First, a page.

‘Lock your doors, load your guns,’ sheriff warns. Shortfalls gutting Eastern Kentucky.
INEZ – Martin County Sheriff John Kirk took the stage without invitation at a fiscal court meeting Monday and railed about the budgetary strains afflicting his office.
Kirk paced back and forth, complaining he had not yet received a $75,000 payment from the fiscal court that should have been delivered in January. In addition, Kirk said his office is now required to pay for its own workers’ compensation insurance, retirement, and social security benefits. Those obligations, along with unemployment insurance and fringe benefits, add an additional $99,000 to his annual expenditures.
As a result, Kirk announced Monday he has temporarily ceased all law enforcement services provided by his office. He also laid off the office bookkeeper and limited office hours to 8 a.m. through noon on weekdays.
On Kirk’s personal Facebook page, he urged residents to “lock your doors, load your guns and get a biting, barking dog.”
The issues plaguing the Martin County Sheriff’s Office and the county’s fiscal court are similarly felt by local governments throughout Eastern Kentucky, where sharp declines in coal severance taxes have forced county governments to make spending cuts and layoff workers.
Money provided to coal-producing counties in Eastern Kentucky by the state’s Local Government Economic Assistance Fund, a primary source of coal severance tax dollars for local governments, dropped from $34 million in Fiscal Year 2012 to $6.7 million in Fiscal Year 2018.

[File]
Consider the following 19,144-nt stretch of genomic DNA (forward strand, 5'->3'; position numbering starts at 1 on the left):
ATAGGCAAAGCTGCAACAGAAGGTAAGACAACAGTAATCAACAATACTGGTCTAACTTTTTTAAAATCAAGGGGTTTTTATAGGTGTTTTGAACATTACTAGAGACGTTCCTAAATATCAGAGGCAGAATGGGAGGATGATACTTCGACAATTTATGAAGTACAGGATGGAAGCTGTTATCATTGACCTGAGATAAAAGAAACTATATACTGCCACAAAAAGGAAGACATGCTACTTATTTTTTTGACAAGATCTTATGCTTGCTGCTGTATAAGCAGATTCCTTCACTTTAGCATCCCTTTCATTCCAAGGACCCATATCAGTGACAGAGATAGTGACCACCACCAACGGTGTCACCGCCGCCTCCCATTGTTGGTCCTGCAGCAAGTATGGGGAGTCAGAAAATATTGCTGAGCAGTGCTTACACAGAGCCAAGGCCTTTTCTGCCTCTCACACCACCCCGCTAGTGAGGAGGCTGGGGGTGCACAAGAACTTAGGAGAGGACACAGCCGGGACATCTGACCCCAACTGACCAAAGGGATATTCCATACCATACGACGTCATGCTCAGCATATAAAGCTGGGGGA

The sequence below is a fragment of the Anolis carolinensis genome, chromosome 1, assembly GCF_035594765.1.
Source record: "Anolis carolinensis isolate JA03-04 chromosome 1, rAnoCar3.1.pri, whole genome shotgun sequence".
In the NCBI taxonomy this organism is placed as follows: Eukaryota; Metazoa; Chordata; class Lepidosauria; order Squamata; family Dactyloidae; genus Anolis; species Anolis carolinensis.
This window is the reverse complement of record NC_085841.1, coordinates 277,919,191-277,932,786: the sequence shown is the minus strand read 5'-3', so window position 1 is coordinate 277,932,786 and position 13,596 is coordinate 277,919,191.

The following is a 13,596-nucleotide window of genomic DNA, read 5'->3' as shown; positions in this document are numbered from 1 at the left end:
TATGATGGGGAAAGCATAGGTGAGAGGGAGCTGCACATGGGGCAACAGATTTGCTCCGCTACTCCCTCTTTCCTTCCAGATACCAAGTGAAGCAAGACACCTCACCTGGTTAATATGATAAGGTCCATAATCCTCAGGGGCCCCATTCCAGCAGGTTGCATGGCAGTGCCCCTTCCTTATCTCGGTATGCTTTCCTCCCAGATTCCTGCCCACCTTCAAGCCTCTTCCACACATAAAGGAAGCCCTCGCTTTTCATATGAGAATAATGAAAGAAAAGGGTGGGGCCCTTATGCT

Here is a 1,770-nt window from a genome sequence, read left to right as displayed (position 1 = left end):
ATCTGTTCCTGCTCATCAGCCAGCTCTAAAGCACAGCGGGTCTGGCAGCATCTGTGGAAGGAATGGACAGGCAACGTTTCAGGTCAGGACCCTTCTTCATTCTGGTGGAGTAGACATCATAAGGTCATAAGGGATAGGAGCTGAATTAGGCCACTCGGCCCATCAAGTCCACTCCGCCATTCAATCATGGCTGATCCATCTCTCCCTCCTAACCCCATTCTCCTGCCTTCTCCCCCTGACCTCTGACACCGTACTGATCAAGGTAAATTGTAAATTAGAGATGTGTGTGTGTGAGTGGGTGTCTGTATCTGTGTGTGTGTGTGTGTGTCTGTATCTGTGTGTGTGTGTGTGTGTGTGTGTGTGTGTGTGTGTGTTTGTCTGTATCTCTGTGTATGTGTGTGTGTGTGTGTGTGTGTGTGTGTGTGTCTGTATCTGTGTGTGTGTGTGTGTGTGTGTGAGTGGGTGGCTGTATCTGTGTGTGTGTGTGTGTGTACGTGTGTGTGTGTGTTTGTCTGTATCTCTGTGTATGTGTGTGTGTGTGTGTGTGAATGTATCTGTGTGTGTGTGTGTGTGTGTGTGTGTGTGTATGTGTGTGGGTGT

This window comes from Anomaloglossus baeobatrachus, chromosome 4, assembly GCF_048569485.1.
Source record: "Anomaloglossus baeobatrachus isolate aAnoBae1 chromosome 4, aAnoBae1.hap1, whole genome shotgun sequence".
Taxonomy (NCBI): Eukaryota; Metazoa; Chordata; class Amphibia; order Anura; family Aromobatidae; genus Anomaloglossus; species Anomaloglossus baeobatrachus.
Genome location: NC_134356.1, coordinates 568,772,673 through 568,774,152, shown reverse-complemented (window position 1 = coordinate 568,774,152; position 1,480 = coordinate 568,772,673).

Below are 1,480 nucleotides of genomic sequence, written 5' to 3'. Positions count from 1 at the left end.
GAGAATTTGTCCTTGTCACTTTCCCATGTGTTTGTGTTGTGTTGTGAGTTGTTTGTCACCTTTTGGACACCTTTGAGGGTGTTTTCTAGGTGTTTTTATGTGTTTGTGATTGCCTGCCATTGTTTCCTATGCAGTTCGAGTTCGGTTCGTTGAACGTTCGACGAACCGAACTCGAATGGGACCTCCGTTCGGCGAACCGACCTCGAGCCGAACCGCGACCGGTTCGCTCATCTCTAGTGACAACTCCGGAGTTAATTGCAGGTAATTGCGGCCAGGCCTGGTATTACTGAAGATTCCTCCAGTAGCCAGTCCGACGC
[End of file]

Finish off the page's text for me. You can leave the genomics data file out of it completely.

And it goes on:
In Knott County, the fiscal court approved a partial shutdown of county government last month, and officials in Pike County have already made layoffs and proposed a major rate increase for garbage pickup.
Martin County officials also blame declining revenue and coal severance dollars for the delayed sheriff’s payment.
Meanwhile, Kirk said, his office is relying on faltering equipment as it struggles to make ends meet, and he soon expects to lose the one deputy he now employs.
“We made it because we run around with borrowed tires on our vehicles with the wires sticking out of them,” Kirk told the fiscal court. “We made it because we ran around with plugs in our tires, which is illegal to plug an emergency vehicle tire. But if you have no money, you make tough decisions, don’t you?”
County officials said they hope to pay the sheriff’s office the $75,000 pledged, but could not say when that payment would be delivered.
Victor Slone, the sole remaining member of last year’s fiscal court and the magistrate who bore the majority of Kirk’s criticism, said county officials have continued to pledge $140,000 or more to the sheriff’s office each year, even as the county’s own revenue has declined by about half in the past eight years.
Kirk, at one point during his speech, pointed to Slone and said “that man right there is part of the problem.”
The fiscal court this week approved a new sheriff’s budget, which included the promise of a $140,000 subsidy from the fiscal court.
“I am very, very disappointed in what we have had to face as a court,” said Martin County Judge-Executive Bill Davis. “Personally, I think there are a lot of better days ahead. It can’t get much worse.”
Kirk said he is concerned that residents will not have access to quick law enforcement response without his office. The responsibility now falls solely to Kentucky State Police, which sometimes has just one officer patrolling multiple counties in this mountainous corner of Eastern Kentucky, Kirk said.
William Petry, the public information officer for KSP Post 9, which covers Floyd, Johnson, Magoffin, Martin and Pike counties, said it puts a strain on state troopers if they can’t rely on help from local law enforcement.
Still, Petry said, “We’re going to respond as we always have.”
By Will Wright